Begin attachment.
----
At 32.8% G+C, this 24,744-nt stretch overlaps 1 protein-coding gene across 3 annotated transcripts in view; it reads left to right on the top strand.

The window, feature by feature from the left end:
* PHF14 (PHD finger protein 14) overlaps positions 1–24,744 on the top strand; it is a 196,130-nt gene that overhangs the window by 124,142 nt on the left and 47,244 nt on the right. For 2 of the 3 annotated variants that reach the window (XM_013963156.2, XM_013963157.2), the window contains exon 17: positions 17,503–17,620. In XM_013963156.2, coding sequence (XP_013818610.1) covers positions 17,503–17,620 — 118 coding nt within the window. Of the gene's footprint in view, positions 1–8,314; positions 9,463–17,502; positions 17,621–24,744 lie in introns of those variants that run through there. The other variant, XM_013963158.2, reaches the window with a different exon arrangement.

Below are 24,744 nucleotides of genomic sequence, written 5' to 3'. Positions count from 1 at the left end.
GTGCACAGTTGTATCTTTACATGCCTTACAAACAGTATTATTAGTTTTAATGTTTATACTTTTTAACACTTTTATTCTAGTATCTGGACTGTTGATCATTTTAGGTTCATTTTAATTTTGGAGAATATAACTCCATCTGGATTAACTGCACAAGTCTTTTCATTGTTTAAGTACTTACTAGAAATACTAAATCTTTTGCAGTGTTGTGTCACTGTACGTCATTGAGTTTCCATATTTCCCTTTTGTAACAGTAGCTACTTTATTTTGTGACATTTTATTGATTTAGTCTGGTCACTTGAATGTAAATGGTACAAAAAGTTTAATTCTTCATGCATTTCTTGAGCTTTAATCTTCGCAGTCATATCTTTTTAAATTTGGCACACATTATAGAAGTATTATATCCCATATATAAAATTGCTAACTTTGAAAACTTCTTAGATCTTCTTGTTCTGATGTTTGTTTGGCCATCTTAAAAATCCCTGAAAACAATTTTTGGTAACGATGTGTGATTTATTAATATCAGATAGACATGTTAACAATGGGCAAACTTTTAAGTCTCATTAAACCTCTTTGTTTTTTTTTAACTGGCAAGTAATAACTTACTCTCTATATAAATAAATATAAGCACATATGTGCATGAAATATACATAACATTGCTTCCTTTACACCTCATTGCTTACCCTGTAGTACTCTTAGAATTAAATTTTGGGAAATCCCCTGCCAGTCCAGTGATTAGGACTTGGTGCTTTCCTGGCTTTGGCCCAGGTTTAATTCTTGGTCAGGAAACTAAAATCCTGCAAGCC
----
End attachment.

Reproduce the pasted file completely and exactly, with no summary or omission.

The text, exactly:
At 32.8% G+C, this 24,744-nt stretch overlaps 1 protein-coding gene across 3 annotated transcripts in view; it reads left to right on the top strand.

The window, feature by feature from the left end:
* PHF14 (PHD finger protein 14) overlaps positions 1–24,744 on the top strand; it is a 196,130-nt gene that overhangs the window by 124,142 nt on the left and 47,244 nt on the right. For 2 of the 3 annotated variants that reach the window (XM_013963156.2, XM_013963157.2), the window contains exon 17: positions 17,503–17,620. In XM_013963156.2, coding sequence (XP_013818610.1) covers positions 17,503–17,620 — 118 coding nt within the window. Of the gene's footprint in view, positions 1–8,314; positions 9,463–17,502; positions 17,621–24,744 lie in introns of those variants that run through there. The other variant, XM_013963158.2, reaches the window with a different exon arrangement.

Below are 24,744 nucleotides of genomic sequence, written 5' to 3'. Positions count from 1 at the left end.
GTGCACAGTTGTATCTTTACATGCCTTACAAACAGTATTATTAGTTTTAATGTTTATACTTTTTAACACTTTTATTCTAGTATCTGGACTGTTGATCATTTTAGGTTCATTTTAATTTTGGAGAATATAACTCCATCTGGATTAACTGCACAAGTCTTTTCATTGTTTAAGTACTTACTAGAAATACTAAATCTTTTGCAGTGTTGTGTCACTGTACGTCATTGAGTTTCCATATTTCCCTTTTGTAACAGTAGCTACTTTATTTTGTGACATTTTATTGATTTAGTCTGGTCACTTGAATGTAAATGGTACAAAAAGTTTAATTCTTCATGCATTTCTTGAGCTTTAATCTTCGCAGTCATATCTTTTTAAATTTGGCACACATTATAGAAGTATTATATCCCATATATAAAATTGCTAACTTTGAAAACTTCTTAGATCTTCTTGTTCTGATGTTTGTTTGGCCATCTTAAAAATCCCTGAAAACAATTTTTGGTAACGATGTGTGATTTATTAATATCAGATAGACATGTTAACAATGGGCAAACTTTTAAGTCTCATTAAACCTCTTTGTTTTTTTTTAACTGGCAAGTAATAACTTACTCTCTATATAAATAAATATAAGCACATATGTGCATGAAATATACATAACATTGCTTCCTTTACACCTCATTGCTTACCCTGTAGTACTCTTAGAATTAAATTTTGGGAAATCCCCTGCCAGTCCAGTGATTAGGACTTGGTGCTTTCCTGGCTTTGGCCCAGGTTTAATTCTTGGTCAGGAAACTAAAATCCTGCAAGCC